Kaunas will surprise even the most discerning traveller. The first surprise we got was realising we had packed with the wrong temperature in mind. Stepping off the plane late at night we were met with a balmy seventeen degrees and the weather stayed hot and sunny throughout the next three days. Thank you Lithuania! We were also surprised to learn that practically everyone speaks English, so no worries about trying to grapple with Lithuanian (one of the oldest languages in the world!) and everyone is welcoming and friendly.
Walking through history
The best way to explore this charming city is by foot and there are a number of highlights that are best visited on a walking tour. Kaunas has a fascinating history and a tour gets you the inside track from local guides who are extremely knowledgeable and passionate about their hometown. Highlights include the funicular and your guide can get you access to see the 100-year-old inner workings at the end of the line. Another is the inspiring community art space tucked away in the courtyard of a small residential complex that you would otherwise pass by. You will walk through the city’s timeline from its medieval origins to Tsarist military fortress in the middle of the nineteenth century through brutal Nazi occupation and Soviet rule during and after WWII. The architecture alone tells this story and it’s one of the greenest cities you’ll ever find. Pagan beliefs in the gods of the natural world are still very much part of Lithuanian culture and the city’s abundance of old trees are testament to that. The linden tree-lined Avenue of Freedom (Laisvės Alėja) stretches for nearly two kilometres from the impressive Byzantine-style Church, built by Tsar Alexander II, right into the heart of the Old Town. This route is a pleasure to walk as it is completely free of traffic and there are plenty of cafes (try Spurginė for the outstanding donuts) and lovely public parks to take a little rest in.
If you haven’t overdone it with the donuts then head for lunch at Monte Pacis Hotel and Restaurant. Set inside the complex of the Pažaislis Monastery, Monte Pacis is a treat for the senses. Located only a ten-minute drive outside the city centre, it’s an oasis of peace and tranquility and can be reached either by taxi or the number 9 and 12 trolleybus. Still a working monastery, the grounds are filled with fruit trees that are tended by the nuns in residence and the on-site restaurant is supplied with the freshest produce right on its doorstep. The restaurant’s décor and ambience is exquisitely well matched to its surroundings and feels like a natural extension of the monastery. Every effort is made by the restaurant owners to maintain the respect and gravitas that should rightly be afforded to this seventeenth century gem. Blessed wines are bought in from monastic vineyards around Europe and are paired expertly to each of the four or six-course tasting menus by professional sommeliers. The food itself is delectable and presented beautifully and might just be the most superb fine-dining experience I’ve ever had!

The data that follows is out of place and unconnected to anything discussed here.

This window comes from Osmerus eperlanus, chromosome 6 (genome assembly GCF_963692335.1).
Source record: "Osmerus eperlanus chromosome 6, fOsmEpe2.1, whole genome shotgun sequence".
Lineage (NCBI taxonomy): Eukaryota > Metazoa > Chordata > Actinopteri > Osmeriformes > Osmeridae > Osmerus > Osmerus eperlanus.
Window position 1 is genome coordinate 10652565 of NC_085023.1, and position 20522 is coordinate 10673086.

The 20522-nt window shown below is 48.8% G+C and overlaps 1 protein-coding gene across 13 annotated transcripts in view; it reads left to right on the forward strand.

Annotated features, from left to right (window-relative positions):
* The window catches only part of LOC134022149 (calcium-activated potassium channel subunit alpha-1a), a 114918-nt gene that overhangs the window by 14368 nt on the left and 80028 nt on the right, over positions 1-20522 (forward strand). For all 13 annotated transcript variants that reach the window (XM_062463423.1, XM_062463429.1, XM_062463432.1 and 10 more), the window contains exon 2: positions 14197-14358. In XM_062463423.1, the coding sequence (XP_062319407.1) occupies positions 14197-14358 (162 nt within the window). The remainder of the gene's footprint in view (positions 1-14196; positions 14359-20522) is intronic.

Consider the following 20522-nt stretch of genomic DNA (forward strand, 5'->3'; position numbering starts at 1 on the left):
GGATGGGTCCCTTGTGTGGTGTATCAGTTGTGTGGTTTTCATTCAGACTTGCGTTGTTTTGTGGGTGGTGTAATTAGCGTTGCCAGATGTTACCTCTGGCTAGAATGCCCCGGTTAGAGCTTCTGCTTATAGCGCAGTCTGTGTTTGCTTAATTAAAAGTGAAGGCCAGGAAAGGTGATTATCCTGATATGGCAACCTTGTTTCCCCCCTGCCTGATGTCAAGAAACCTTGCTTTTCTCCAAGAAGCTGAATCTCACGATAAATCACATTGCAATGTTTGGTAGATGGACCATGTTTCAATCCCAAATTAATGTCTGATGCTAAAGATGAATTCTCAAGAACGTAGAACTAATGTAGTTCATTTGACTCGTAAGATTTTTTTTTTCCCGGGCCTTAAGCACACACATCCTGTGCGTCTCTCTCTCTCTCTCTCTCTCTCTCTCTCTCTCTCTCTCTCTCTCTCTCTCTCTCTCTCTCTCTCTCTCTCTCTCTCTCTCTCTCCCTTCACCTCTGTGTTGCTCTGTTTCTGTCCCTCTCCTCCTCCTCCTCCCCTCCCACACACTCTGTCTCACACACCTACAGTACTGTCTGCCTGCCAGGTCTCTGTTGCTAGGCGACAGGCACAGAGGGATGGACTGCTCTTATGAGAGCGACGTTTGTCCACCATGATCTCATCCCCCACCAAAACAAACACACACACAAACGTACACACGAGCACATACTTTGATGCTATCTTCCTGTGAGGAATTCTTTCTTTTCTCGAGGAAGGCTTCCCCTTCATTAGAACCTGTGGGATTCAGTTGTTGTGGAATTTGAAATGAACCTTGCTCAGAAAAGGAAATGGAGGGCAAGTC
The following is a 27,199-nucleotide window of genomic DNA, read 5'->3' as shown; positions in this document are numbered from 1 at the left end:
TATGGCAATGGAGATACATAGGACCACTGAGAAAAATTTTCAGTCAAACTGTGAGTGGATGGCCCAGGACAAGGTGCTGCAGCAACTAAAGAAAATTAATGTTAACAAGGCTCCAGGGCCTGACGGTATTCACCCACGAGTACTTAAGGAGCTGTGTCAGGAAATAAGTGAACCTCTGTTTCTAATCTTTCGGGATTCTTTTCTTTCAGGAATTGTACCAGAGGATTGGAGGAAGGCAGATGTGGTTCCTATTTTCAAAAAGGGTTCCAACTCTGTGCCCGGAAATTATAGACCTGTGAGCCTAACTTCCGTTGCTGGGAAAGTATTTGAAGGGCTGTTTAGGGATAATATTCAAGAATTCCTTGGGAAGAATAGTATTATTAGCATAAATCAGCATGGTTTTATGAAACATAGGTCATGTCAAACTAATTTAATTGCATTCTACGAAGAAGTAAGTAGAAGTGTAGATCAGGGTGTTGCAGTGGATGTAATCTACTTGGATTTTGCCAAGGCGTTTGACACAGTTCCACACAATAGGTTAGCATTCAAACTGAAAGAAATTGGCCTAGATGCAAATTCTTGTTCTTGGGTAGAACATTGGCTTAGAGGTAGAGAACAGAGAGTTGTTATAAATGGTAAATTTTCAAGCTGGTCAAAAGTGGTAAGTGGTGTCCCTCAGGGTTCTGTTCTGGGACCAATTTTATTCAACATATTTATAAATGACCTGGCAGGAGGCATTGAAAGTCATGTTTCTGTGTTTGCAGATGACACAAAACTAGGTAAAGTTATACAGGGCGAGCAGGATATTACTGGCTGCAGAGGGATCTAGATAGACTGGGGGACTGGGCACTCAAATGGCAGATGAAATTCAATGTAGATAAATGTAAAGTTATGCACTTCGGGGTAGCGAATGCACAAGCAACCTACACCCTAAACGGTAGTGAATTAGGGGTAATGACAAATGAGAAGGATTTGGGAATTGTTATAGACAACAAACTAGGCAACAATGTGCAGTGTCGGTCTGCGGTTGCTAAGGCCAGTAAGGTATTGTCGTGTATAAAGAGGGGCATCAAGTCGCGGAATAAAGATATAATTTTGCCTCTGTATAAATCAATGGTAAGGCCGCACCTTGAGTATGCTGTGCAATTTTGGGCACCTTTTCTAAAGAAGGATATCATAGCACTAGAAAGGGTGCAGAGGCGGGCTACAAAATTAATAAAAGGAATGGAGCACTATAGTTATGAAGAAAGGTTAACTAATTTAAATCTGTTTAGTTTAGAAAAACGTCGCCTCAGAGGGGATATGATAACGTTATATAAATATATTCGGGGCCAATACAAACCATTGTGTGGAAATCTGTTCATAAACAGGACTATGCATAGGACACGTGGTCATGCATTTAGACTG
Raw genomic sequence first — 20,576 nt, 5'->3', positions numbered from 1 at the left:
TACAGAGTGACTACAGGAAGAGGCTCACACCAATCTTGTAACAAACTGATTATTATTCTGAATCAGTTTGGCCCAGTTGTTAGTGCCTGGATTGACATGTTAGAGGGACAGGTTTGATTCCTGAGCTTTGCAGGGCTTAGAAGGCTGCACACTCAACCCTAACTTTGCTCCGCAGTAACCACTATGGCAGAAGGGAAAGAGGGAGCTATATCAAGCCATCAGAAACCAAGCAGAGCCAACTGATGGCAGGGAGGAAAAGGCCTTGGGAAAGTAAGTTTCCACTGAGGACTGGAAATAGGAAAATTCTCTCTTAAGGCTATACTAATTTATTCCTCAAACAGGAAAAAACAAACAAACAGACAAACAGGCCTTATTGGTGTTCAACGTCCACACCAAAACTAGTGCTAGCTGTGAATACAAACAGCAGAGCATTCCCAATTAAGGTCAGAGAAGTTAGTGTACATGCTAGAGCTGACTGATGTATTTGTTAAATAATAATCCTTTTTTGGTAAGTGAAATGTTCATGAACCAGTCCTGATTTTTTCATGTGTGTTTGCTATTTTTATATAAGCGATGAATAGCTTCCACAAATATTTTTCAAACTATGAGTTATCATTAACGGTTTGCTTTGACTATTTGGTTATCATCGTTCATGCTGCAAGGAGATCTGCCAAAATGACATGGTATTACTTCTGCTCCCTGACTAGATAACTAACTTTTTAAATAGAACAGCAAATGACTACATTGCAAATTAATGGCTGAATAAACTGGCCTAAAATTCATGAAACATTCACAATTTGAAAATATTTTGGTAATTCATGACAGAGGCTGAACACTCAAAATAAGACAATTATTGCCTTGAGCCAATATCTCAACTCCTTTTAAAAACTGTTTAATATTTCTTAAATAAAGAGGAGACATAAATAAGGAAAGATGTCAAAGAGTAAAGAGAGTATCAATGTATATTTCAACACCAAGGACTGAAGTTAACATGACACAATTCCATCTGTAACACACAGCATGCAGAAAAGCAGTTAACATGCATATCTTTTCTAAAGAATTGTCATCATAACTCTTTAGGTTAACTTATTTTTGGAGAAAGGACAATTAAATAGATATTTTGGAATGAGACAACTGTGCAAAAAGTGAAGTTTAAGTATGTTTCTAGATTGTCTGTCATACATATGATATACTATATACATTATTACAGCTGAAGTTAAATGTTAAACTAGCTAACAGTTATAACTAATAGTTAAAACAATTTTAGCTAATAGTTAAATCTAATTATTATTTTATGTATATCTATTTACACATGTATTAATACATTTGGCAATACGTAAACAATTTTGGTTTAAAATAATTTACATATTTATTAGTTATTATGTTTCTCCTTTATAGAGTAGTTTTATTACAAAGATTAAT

After lunch we headed back into the old town to visit the Lithuanian Folk Music Museum which is housed in beautifully restored 16th century buildings. This hidden gem is an innovative and entertaining museum that uses interactive technology to showcase Lithuania’s folk music and lets visitors get hands-on experience playing unique indigenous instruments. From climbing pan-pipe musical stairs to engaging in group folk-song-karaoke this place is fun for all ages and you will definitely learn a thing or two! The ladies who run the museum are extremely helpful and only too delighted to explain how the instruments work and how to use the excellent digital interfaces. We made a good effort playing clay whistles, a huge herdsmen’s trumpet and a beautiful guitar-like instrument called a kanklés and of course we thought we sounded fantastic – don’t know if the museum staff would agree though!
Nordic Nosh in Uoksas
Playing all that music certainly builds up your appetite and we were ready for our next meal. We headed to Uoksas and were immediately impressed with the friendliness of the staff and the modern Nordic-style décor. We quickly tucked into the fresh traditional bread with herby burnt butter while we perused the extensive wine list. We decided to trust our server with the wine pairings for each of the five courses and she didn’t disappoint. Each course affirmed the chef’s dedication to local, seasonal produce that he uses to create innovative variations on traditional Baltic dishes. Delicious combinations like beef and pistachio, cabbage slow cooked in hay, roe and duck egg were all new to us and we demolished every morsel! The dramatics of dessert topped the evening off with a deconstructed Lithuanian honey cake revealed in a swirl of liquid nitrogen. You also have to get the specialty coffee, slow filtered and worth the wait!